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Jared Hamilton
From: Jared Hamilton
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Bryan Armstrong

Bryan Armstrong e-Commerce Director

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Are you SHARING the Vision?

In every Dealership or business organization I have ever had the fortune to be involved with, I have been privy to the inner workings and directional planning of its success. The only reason I bring this up is that I don’t believe it’s a widespread phenomenon. Whether it is in their advertising platforms or business models CEO’s and G.M.’s will often map out plans weeks, months or even years ahead with key stepping stones toward growing the business. Yet day after day we require our people to focus blindly on the minutiae i.e. some sort of daily task list or the handful of hot new leads or recently sold prospects.

               Personally it’s easy for me to make that one Management CSI call because from a 30,000 ft. perspective I know how it fits into the plan as a whole. At the same time, it can seem a fight to have every task (read opportunity) completed by a sales/service floor that we whip into a frenzy to secure the daily result needed for our monthly success. Sales people by and large are paid off of what they produce within certain chronological parameters and have little or no motivation to begin the touch-point process years ahead of any sales culmination. I suggest that the best way to overcome this prejudice is to share with your key personnel the vision we as management so viciously guard as “upper-level” information.

                As we move (hopefully) to a more transparent sales process, it only makes sense to do the same with our Management styles. Begin hosting Monthly and Quarterly review/planning sessions with all key dept. personnel and share with them the goals for the Store, the advertising calendar that will help achieve the goal and the costs and benefits both monetary and personally that said plan will provide to them. By getting your entire team behind a quarterly and yearly goal you will not only empower them with a sense of belonging  but also turn them into key advocates to the rest of your staff. By tying inclusion in this Visions Team to key performance criteria you can create and foster a Leader culture and Team vision while enforcing and rewarding personal accountability.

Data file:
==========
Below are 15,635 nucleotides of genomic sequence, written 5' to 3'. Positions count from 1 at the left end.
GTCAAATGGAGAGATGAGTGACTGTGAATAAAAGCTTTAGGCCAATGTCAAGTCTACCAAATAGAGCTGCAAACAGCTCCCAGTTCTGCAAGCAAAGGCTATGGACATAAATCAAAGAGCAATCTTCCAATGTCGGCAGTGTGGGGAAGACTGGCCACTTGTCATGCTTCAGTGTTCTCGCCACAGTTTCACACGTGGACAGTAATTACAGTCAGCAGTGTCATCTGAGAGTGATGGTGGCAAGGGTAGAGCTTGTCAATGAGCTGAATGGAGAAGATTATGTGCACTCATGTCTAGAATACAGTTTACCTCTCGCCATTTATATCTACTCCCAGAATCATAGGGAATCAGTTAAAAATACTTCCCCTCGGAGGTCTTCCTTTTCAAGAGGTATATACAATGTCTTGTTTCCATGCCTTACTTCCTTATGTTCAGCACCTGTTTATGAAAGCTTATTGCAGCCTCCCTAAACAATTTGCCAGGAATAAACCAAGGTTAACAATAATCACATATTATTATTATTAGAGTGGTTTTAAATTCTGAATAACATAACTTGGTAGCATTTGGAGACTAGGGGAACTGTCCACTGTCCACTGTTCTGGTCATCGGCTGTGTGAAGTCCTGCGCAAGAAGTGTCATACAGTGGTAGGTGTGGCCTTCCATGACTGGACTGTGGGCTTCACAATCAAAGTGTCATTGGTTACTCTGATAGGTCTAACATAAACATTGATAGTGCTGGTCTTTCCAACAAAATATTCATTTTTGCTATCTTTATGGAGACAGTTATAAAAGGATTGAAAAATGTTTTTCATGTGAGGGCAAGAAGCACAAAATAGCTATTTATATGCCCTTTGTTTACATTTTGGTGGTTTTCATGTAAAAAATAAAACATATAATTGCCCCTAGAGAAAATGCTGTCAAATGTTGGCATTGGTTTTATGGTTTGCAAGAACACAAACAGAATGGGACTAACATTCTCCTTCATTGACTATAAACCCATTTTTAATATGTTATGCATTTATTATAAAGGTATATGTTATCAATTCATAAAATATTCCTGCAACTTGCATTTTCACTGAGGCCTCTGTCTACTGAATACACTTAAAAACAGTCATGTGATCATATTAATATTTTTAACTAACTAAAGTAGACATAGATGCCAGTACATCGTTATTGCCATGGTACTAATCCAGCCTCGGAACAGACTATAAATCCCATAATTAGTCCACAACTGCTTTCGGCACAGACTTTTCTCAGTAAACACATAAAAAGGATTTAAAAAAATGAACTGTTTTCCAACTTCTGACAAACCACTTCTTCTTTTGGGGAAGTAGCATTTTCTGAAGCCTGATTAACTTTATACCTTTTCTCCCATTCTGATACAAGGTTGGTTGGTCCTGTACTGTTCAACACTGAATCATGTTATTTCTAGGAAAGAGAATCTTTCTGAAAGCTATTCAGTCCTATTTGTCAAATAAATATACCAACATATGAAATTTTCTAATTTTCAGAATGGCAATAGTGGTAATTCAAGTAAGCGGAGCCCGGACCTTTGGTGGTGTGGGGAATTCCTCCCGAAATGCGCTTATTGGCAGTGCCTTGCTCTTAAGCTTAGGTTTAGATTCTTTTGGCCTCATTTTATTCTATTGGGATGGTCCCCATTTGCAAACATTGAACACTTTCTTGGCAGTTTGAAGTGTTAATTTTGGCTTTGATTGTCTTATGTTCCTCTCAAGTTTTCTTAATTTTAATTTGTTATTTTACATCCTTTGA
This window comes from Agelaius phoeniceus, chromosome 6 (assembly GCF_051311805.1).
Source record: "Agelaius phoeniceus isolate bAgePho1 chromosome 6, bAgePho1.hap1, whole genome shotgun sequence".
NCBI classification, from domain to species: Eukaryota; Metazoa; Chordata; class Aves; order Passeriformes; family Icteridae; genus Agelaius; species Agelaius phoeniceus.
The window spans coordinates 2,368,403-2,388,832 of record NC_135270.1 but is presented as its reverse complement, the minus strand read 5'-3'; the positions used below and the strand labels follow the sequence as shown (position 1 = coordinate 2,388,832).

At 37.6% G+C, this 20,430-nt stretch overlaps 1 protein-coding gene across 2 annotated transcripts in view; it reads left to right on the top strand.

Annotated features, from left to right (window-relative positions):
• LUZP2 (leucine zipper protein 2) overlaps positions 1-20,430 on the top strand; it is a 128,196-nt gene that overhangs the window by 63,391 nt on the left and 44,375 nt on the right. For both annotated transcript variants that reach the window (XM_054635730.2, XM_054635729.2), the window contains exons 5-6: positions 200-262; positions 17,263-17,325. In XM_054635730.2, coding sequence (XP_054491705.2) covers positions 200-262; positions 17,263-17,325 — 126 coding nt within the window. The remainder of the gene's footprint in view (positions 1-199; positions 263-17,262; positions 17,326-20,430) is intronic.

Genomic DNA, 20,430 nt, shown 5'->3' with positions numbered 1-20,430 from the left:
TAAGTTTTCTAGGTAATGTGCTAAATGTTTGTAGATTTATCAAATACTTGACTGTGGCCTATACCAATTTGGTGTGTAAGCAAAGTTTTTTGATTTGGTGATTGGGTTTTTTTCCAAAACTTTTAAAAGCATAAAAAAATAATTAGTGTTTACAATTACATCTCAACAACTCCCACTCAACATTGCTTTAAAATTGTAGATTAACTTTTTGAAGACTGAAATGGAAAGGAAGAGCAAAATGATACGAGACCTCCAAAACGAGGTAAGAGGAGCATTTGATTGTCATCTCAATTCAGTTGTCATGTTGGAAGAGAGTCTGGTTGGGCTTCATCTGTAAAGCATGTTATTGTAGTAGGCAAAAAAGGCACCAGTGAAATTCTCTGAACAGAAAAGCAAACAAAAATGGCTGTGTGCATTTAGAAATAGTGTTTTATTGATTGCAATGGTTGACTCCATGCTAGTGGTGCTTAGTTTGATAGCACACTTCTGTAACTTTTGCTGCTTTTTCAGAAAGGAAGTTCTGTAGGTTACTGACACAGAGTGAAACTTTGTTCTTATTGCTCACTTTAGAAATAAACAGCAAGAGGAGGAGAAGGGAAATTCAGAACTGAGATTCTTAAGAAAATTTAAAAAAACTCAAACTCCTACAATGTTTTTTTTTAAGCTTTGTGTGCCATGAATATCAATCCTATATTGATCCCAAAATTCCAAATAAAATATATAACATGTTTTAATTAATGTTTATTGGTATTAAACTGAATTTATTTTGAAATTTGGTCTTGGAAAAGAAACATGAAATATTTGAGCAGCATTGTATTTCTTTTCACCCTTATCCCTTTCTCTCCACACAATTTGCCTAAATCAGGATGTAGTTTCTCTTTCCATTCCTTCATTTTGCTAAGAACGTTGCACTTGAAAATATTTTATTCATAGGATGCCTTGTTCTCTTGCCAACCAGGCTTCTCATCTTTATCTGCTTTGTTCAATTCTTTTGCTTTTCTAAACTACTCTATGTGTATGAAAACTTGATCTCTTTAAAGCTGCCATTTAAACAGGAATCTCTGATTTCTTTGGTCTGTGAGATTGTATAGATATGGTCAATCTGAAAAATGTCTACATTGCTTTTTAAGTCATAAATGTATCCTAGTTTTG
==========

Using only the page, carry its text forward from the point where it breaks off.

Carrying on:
Information is power but the hoarding of information is counter-productive to team building. We assign feature/benefit analysis to our clientele each day in motivating them towards a specific (buying) action. Doesn’t it make sense that doing the same with our teams could produce the same type of desired results?

                Key points covered should include:

  • Potential Ad points – brainstorming will occur
  • Costs vs. benefits of campaigns
  • Staffing issues
  • CSI trends
  • Inventory allocations

If your lot tech understands the 3 month snapshot as well as the cars that need detailed today the buy-in achieved will produce more quantifiable results and foster a more productive work atmosphere. Goals set by the Store, to achieve personal level buy-in and make sense to the very people we depend on, must be clearer to all. Then and only then their daily achievements may begin to be the building blocks we see them as. Everyone needs to understand and feel included and empowered towards a Stores success not just accountable to the daily task list.

We gain power by giving it away and Leadership does not have to be limited to Title holders.

 

 

Jim Bell
Great points to consider Bryan. I think that a lot of dealerships will have their manager meetings and go over reports, etc., but forget about talking points for down the road. I feel that a lot of dealers will fly by the seat of their pants and just plan month to month, and we are all guilty of it at some point in our careers. When all of the management is singing out of the same hymn book, we all will see success sooner than later.
Bill Playford
You've touched on something near and dear to my heart. Despite the empowerment movement that has swept the business world over the past 20 years, many car dealerships still adhere to the command and control management style. I firmly believe that if the staff fundamentally understood their roll, what was expected of them, and how their work effects the business as a whole (JOB DESCRIPTION), productivity, commitment, and job satisfaction would soar. If you want happy customers, start with happy employees.
Chris Costner
Thanks Bryan for bringing up such a great point. What manager doesn't dream of having enthusiastic, committed employees who can "make things happen" without constant direction? Including them in the "big vision" can certainly set them in that direction. That is of course if the dealer has long term goals and a plan on how to get there instead of the month to month syndrome Jim discussed. If the coaches keep the playbook to themselves, how can the players possibly succeed?
Lindsey Auguste
RIght on, Bill. You took the words right out of my mouth. Being a spoke in the wheel doesn't engender value unless you know how that spoke shapes and strengthens the wheel itself.

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